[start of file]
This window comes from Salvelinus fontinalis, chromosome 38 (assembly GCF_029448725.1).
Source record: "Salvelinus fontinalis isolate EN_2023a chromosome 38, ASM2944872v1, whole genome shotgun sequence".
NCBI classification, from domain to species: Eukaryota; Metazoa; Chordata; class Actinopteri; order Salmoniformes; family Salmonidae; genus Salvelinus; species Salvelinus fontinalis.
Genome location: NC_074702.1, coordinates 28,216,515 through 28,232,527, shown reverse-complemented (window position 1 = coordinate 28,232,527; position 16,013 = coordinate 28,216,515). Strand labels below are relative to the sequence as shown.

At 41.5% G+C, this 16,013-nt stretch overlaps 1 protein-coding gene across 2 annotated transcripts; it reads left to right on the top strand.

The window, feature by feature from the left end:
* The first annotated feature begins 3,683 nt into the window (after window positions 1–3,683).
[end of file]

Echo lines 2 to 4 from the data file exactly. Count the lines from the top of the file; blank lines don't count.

Source record: "Salvelinus fontinalis isolate EN_2023a chromosome 38, ASM2944872v1, whole genome shotgun sequence".
NCBI classification, from domain to species: Eukaryota; Metazoa; Chordata; class Actinopteri; order Salmoniformes; family Salmonidae; genus Salvelinus; species Salvelinus fontinalis.
Genome location: NC_074702.1, coordinates 28,216,515 through 28,232,527, shown reverse-complemented (window position 1 = coordinate 28,232,527; position 16,013 = coordinate 28,216,515). Strand labels below are relative to the sequence as shown.